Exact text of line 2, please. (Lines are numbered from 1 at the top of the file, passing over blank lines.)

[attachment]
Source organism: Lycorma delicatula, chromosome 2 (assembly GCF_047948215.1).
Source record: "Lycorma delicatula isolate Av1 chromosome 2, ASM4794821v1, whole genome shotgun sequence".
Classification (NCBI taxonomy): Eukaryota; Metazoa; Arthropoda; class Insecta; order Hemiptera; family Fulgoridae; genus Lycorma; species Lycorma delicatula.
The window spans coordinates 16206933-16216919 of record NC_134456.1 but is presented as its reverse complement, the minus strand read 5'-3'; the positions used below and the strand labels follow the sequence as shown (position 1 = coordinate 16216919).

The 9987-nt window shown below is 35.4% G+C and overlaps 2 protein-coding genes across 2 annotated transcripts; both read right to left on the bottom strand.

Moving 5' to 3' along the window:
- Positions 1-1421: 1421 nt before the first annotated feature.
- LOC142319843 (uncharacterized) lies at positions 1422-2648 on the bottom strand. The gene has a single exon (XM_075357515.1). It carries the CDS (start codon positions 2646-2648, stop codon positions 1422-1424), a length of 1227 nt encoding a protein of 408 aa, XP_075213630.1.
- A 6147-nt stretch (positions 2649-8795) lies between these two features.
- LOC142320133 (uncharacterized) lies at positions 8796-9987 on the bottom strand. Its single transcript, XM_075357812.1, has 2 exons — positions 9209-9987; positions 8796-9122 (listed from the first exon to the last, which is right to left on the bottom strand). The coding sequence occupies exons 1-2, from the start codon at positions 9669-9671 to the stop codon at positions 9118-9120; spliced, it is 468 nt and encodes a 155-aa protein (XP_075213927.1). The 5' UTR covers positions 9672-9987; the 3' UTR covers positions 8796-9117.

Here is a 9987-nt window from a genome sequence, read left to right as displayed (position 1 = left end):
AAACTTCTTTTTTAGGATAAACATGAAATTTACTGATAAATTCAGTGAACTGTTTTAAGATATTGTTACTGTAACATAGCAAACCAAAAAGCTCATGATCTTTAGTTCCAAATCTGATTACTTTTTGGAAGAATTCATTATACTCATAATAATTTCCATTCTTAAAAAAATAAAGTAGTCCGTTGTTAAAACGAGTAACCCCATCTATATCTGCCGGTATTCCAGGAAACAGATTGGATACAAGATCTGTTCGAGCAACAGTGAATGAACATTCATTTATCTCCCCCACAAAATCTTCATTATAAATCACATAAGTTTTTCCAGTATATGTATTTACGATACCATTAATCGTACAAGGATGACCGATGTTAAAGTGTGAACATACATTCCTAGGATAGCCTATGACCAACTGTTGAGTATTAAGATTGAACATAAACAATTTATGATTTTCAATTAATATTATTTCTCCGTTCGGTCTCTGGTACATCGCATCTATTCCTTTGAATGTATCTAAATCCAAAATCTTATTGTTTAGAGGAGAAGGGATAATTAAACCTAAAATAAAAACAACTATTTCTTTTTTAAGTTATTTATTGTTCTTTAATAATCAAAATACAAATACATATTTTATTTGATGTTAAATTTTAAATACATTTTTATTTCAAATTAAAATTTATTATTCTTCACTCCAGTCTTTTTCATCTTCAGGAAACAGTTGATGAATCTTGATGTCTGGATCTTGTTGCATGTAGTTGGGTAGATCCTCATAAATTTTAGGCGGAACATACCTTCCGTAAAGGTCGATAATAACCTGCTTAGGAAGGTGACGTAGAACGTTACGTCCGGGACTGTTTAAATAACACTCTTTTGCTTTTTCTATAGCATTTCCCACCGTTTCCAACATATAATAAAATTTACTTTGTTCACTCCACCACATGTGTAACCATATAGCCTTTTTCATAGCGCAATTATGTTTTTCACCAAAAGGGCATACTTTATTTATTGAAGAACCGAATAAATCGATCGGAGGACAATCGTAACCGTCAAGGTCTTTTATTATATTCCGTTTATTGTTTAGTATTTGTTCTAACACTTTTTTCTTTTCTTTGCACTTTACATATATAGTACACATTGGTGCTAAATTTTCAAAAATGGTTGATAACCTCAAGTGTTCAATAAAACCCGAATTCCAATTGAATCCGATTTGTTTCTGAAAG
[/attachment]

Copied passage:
Source record: "Lycorma delicatula isolate Av1 chromosome 2, ASM4794821v1, whole genome shotgun sequence".